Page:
Chase Arthur is a budding animator and hopeless romantic obsessed with Disney films and finding his true love, but he’s plagued with the belief that he’s not enough for anyone: he’s recovering from an eating disorder and suffers from body dysmorphia fueled by his father and can’t quite figure out his gender identity. When Chase starts his freshman year of college, he has to navigate being away from home and missing his sister, finding his squad and contending with his ex-best friend, Leila, who is gunning for the same exclusive mentorship. If only he can pull together a short for the freshman animation showcase at the end of the semester.
Then Chase meets Jack Reid, a pragmatic poet who worships words and longs to experience life outside of his sheltered world. But Chase throws everything into question for Jack, who is still discovering his sexual identity, having grown up in close-knit conservative family. Jack internalized a lot of homophobia from his parents and childhood best friend, who unexpectedly visit campus, which threatens to destroy their relationship. Chase will have to learn to love – and be enough for – himself, while discovering what it means to truly live.
Point of view:
1st person. Entirely from Chase’s perspective.
Soooo… I was really looking forward to this, especially since Kirt Graves was narrating. Unfortunately, it isn’t working for me.
I’m not sure if it was overhyped in my circles and I expected too much. Or if, as a cishet woman in her 40s, I just can’t connect in any way to the experiences of a non-binary gay college freshman.*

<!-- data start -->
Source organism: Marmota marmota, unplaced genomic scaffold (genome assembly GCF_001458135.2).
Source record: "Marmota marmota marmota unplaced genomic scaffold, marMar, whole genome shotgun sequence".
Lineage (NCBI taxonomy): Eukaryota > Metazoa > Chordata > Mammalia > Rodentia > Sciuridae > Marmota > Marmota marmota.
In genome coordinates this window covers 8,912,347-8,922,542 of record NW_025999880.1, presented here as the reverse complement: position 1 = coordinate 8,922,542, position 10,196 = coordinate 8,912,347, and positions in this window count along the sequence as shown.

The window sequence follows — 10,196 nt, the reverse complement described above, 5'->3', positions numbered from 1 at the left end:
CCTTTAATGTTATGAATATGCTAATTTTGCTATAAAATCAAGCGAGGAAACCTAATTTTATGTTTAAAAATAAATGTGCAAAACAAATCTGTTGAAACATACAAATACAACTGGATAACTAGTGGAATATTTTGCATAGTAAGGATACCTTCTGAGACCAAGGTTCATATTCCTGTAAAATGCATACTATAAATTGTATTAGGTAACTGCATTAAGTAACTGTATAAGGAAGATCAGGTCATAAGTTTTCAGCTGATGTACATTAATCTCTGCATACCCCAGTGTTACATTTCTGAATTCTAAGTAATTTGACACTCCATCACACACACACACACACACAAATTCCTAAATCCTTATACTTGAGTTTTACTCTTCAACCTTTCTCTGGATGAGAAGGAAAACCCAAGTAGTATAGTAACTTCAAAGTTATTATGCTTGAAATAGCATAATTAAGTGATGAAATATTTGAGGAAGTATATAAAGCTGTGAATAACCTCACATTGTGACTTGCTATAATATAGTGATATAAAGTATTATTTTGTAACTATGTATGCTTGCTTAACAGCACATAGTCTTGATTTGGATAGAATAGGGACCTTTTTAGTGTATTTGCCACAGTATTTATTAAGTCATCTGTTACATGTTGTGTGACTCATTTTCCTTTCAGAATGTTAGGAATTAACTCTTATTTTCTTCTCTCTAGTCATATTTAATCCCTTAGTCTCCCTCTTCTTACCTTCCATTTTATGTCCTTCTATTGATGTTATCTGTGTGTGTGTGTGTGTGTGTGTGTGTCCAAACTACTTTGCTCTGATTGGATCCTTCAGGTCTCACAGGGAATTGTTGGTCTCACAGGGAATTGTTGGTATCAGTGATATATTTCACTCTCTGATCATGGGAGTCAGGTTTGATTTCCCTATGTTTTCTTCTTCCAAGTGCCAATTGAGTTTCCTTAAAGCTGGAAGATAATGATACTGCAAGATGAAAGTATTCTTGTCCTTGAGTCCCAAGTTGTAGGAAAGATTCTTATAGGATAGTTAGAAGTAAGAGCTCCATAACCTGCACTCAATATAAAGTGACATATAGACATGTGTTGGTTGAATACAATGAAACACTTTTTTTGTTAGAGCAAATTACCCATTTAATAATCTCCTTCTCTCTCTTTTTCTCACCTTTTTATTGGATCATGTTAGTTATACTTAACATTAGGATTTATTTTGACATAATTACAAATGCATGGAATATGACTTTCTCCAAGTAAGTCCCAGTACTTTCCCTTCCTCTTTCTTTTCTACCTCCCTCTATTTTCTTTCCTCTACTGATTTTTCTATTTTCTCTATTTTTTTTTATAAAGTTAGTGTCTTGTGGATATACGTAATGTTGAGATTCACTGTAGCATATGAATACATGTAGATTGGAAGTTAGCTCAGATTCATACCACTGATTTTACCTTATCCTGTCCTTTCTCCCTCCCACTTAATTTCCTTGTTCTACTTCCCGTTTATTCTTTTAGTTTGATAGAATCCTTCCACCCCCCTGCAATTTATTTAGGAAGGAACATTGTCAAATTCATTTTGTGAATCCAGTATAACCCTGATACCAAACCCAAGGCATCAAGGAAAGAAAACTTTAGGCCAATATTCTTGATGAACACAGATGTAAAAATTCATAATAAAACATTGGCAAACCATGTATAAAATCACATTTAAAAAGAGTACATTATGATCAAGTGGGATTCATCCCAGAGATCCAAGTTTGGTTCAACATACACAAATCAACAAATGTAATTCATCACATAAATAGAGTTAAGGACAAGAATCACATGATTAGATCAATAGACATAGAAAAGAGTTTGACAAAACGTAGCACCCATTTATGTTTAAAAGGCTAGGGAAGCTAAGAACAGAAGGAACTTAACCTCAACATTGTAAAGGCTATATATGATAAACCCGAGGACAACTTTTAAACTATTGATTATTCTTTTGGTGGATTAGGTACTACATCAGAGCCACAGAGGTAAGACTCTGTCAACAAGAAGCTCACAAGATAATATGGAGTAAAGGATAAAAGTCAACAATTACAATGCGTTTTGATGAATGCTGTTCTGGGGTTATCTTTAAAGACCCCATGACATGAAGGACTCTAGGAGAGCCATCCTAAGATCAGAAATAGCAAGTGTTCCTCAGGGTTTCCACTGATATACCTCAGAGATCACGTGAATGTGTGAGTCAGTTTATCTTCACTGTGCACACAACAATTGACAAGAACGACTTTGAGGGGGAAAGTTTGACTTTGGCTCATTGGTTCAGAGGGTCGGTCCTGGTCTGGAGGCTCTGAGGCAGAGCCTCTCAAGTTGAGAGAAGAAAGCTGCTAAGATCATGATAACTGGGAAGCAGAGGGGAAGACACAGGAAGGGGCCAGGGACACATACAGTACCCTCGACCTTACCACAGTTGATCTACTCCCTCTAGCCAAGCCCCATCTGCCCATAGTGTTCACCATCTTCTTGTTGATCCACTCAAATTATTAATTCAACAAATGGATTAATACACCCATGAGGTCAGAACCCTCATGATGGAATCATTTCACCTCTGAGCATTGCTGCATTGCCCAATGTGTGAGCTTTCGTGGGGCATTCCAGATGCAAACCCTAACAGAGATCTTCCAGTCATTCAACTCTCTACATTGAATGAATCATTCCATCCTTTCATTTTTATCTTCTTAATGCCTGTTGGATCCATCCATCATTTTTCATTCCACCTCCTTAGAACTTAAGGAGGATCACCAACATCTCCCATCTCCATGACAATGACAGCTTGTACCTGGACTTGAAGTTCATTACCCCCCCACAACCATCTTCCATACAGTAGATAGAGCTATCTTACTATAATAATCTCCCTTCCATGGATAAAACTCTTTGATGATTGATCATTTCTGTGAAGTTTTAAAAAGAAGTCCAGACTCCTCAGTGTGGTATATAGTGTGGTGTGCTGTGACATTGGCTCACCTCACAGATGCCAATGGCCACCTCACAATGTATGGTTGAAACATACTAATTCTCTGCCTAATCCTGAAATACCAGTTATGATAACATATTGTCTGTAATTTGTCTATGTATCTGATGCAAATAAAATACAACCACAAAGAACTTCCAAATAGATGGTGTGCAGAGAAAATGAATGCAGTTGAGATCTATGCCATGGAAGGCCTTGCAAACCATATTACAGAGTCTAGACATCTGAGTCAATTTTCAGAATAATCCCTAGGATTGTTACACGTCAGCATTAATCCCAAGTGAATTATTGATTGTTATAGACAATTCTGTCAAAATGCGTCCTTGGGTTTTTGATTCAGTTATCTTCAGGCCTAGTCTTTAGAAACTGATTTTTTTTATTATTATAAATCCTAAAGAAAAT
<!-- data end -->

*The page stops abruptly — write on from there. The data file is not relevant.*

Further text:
I really enjoyed the humor and banter, but it got old fast. There’s a punchline in every conversation. Feeling like every stereotype was on crack. There were also a lot of jokes and references that I got that my older teens would not have. It seemed odd that these catch phrases were thrown around as if all 18-22yo would know exactly what they meant.
I also felt like the MC wasn’t having typical internal thoughts, instead they spent a significant amount of time in what felt like vocabulary lessons for the reader. Maybe occasionally have a character ask a question and another answer or something. Having every possible word/concept defined via internal monologue killed the pacing of the story and made me feel like I was reading “LGBTQIA+ for dummies”.
I enjoyed Kirt Graves narration. He’s the only reason I got as far as I did. He does an amazing job with giving all the characters unique sounding voices and keeping them consistent throughout the book.
Content Warnings (possible spoilers):
This book desperately needs a content warning for having so many potentially triggering things in it that wouldn’t be expected from the blurb/synopsis. I also have mixed feelings about how they were handled. This list is NOT exhaustive: eating disorders, fat phobia, fat shaming, homophobia, misgendering, divorce, parental homophobia
* After writing my review, I read this review from Trans-cending-literature that does a thorough job of exploring all of the issues/concerns I had (and more because they finished the book) from a more relevant perspective.